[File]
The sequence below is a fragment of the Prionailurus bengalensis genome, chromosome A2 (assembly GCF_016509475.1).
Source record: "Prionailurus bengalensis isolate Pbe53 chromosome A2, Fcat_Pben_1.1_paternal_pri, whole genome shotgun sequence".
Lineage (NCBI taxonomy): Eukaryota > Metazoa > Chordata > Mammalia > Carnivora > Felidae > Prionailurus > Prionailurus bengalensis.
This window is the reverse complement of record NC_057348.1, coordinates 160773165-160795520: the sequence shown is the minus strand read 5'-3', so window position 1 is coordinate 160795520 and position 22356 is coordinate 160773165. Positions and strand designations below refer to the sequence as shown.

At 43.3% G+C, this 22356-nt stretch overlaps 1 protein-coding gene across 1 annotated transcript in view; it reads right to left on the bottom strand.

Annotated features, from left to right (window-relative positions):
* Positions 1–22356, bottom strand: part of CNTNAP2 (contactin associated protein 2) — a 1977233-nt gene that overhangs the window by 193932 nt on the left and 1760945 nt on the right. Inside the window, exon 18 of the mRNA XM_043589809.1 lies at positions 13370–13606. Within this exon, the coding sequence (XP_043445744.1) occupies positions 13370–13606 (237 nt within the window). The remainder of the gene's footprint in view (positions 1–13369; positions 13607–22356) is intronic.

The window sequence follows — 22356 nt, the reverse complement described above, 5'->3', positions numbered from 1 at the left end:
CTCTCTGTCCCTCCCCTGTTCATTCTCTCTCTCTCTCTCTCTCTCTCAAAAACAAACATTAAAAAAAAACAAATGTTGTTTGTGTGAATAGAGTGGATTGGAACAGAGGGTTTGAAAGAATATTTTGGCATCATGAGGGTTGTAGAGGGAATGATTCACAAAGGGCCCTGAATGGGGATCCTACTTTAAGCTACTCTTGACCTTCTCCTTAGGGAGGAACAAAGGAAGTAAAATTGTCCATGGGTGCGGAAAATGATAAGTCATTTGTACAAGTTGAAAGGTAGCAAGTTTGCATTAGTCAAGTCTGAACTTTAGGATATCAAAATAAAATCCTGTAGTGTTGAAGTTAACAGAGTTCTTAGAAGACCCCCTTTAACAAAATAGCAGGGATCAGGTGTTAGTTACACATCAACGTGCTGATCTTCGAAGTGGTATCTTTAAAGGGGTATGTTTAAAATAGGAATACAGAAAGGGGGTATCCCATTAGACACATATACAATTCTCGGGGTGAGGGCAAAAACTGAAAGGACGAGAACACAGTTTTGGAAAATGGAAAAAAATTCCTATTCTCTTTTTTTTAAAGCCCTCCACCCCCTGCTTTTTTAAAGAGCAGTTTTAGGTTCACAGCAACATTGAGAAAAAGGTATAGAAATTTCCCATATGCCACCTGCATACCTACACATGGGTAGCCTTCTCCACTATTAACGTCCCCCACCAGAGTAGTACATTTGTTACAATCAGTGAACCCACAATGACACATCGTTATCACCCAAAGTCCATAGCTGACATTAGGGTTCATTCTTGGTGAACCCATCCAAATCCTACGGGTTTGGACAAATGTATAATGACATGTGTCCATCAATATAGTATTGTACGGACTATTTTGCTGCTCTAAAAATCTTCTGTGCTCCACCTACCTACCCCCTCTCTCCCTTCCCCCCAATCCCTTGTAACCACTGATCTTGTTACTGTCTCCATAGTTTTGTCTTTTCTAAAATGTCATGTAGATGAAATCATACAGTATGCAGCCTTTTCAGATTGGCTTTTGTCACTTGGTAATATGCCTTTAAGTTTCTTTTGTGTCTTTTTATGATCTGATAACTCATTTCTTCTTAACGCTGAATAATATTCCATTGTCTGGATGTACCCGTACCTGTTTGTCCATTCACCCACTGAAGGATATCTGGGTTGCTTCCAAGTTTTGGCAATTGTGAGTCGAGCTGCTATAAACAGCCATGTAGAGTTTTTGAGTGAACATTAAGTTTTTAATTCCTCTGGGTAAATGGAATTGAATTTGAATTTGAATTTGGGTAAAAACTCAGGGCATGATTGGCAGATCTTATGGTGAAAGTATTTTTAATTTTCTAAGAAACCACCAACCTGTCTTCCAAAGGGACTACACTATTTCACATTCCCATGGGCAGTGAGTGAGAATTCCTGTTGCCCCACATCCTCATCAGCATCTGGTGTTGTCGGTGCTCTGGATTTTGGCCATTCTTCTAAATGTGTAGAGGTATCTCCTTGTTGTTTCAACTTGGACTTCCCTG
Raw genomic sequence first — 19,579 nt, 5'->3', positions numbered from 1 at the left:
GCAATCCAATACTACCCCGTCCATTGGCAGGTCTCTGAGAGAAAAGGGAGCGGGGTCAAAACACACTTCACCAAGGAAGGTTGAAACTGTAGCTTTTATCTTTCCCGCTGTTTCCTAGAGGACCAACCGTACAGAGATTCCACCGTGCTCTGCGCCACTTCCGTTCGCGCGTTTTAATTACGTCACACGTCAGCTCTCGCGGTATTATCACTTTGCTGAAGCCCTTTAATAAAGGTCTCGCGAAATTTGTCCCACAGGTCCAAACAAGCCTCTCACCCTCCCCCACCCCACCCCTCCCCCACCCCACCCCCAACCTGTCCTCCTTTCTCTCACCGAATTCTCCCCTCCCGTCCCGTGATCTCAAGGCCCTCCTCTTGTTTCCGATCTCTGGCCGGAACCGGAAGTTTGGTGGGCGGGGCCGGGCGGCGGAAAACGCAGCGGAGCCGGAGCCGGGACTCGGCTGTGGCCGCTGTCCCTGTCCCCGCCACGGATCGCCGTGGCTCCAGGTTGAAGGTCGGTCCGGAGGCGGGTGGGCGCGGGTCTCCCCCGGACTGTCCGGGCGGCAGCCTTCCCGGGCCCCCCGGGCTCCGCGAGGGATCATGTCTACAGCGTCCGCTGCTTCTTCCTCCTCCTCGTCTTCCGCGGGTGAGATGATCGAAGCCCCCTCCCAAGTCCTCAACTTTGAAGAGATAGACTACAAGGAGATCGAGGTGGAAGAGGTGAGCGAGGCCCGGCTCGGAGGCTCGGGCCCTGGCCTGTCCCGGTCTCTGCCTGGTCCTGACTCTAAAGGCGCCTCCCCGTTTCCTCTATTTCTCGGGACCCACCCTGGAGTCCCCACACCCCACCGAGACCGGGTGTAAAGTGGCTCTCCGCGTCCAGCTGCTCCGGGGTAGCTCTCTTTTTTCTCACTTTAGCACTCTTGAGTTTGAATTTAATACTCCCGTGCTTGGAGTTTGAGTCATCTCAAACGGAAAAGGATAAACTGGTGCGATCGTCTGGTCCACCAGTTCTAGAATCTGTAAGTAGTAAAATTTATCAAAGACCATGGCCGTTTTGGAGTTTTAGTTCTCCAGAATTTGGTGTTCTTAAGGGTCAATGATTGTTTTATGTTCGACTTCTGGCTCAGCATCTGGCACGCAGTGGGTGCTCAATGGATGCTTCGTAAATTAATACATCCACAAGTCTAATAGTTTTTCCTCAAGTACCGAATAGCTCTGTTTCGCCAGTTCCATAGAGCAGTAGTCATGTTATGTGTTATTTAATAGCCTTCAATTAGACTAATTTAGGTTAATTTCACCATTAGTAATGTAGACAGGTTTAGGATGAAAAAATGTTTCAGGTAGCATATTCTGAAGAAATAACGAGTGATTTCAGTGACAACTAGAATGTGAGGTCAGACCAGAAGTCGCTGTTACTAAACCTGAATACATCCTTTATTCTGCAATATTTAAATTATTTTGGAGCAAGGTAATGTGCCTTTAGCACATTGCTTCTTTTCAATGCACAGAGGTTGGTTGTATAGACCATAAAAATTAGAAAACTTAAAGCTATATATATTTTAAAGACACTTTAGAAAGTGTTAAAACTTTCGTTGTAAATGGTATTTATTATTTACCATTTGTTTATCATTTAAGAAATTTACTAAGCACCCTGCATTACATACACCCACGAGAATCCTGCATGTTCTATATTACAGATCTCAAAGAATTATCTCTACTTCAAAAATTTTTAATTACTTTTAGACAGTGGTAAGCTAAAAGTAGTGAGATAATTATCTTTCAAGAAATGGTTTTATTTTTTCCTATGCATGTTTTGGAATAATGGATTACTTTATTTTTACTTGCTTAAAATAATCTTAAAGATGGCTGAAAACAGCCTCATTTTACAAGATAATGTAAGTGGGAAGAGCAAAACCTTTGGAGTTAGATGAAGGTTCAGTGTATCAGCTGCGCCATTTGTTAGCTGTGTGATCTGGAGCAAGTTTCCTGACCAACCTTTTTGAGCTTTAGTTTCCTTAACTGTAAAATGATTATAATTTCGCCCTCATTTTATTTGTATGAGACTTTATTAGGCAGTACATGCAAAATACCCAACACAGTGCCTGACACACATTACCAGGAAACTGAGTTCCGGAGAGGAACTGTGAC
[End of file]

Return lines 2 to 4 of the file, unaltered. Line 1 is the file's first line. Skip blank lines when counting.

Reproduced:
Source record: "Prionailurus bengalensis isolate Pbe53 chromosome A2, Fcat_Pben_1.1_paternal_pri, whole genome shotgun sequence".
Lineage (NCBI taxonomy): Eukaryota > Metazoa > Chordata > Mammalia > Carnivora > Felidae > Prionailurus > Prionailurus bengalensis.
This window is the reverse complement of record NC_057348.1, coordinates 160773165-160795520: the sequence shown is the minus strand read 5'-3', so window position 1 is coordinate 160795520 and position 22356 is coordinate 160773165. Positions and strand designations below refer to the sequence as shown.